Jim has spent the past 30 years working for the Environmental Protection Agency and serving as the head of several international companies’ Energy and Environment Practices. Jim started his career in Washington, DC, working in various positions in the government, including serving on President Carter’s White House Energy Staff. He has a B.S.E. in Industrial Engineering from the University of Michigan and an M.P.A. from Princeton University. Jim is an avid biker, skier, and hiker.

Laura Bonich - Citizen Board Member

Laura is a leader in the delivery of sustainable solutions for civil infrastructure. As a LEED Accredited Professional, she has spent the last 20 years advocating for design code changes and engineering solutions for complex master-planned communities and revitalization of mixed-use districts. Laura is a full member of the Urban Land Institute, past branch president of the American Society of Civil Engineers, past Chair of the Institute for Sustainable Infrastructure's National Technical Committee for the ENVISION rating system, and a member of the Harvard Graduate School of Design Sustainable Infrastructure Advisory Board.

Katy Hollbacher - Citizen Board Member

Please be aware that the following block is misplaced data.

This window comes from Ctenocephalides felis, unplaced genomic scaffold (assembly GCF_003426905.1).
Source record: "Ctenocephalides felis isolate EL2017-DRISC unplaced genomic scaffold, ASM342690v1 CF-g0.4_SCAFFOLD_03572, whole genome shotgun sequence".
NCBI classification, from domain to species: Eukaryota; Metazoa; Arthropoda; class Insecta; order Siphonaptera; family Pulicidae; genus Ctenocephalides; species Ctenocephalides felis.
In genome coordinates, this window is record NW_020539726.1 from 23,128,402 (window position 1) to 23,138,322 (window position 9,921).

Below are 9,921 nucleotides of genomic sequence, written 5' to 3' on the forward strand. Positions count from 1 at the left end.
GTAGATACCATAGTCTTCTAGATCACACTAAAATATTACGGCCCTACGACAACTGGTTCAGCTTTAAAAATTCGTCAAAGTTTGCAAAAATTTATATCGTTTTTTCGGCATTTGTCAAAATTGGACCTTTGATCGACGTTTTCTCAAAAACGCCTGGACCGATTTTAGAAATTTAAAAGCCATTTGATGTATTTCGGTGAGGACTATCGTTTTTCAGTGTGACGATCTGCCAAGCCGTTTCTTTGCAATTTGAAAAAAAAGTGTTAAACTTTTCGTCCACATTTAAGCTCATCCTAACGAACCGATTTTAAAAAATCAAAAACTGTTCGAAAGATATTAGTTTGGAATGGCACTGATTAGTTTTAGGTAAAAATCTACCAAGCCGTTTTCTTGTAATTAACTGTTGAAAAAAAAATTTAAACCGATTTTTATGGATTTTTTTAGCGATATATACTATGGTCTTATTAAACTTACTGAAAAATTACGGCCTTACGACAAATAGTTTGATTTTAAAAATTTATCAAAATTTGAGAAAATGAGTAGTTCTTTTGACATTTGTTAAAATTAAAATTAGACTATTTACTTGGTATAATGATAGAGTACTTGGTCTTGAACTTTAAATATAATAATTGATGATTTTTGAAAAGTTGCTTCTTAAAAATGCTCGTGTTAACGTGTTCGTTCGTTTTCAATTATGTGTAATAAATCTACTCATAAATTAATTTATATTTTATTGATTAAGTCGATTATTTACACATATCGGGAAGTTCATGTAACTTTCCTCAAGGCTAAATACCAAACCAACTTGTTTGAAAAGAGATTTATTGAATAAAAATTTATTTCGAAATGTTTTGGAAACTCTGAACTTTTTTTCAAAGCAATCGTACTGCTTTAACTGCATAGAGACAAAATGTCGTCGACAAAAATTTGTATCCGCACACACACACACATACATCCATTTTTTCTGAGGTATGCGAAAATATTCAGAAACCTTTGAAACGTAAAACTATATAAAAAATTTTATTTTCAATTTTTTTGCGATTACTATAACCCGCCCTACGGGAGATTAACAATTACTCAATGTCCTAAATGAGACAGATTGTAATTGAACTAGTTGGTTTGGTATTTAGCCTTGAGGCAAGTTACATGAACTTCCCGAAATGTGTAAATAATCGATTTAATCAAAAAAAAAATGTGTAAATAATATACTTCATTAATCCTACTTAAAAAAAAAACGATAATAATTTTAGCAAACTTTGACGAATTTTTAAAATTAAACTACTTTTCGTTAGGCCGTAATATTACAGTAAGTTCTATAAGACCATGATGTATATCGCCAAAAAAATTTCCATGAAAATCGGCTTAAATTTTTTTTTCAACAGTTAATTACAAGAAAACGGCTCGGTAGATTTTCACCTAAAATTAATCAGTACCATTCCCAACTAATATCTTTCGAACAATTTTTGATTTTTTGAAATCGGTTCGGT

Katy is a licensed civil engineer and founded Beyond Efficiency in 2009 to provide technical consulting services for high-performance building projects, something that was sorely lacking in the marketplace. She has twenty years of experience in the A/E/C and green building industries and is passionate about educating clients and team members on building science and best practices. Katy was a founding board member of the non-profit Passive House California and holds a Master of Science in Civil/Structural Engineering from the University of Michigan.

James O'Brien - Citizen Board Member

Jim is a renewable energy attorney, who has worked on many solar, wind, and storage projects in the U.S. and internationally. He chaired Baker McKenzie's Global Projects Practice Group and brings an understanding of the energy sector and the plans for transition to zero carbon. In addition, he brings perspective on energy conservation efforts and renewable energy programs around the U.S. and the E.U. Contractor Licensing Board




Executive Director

Phil Cameron

Phil Cameron

As our Executive Director since 2014, Phil oversees all aspects of Energy Conservation Works. Prior to this, he was Executive Director of Yellowstone-Teton Clean Cities where in 2011, the Department of Energy recognized Phil as a ‘Rising Star’ in the National Clean Cities program for his work on a $500,000 transportation efficiency project across Grand Teton and Yellowstone National Parks. His past experience includes environmental education, monitoring, and resource management. Phil received his B.A. in Geology from Amherst College and completed the Teton Science Schools’ Environmental Education Residency program in 2007. Phil, his wife Robin, and two sons live in Jackson.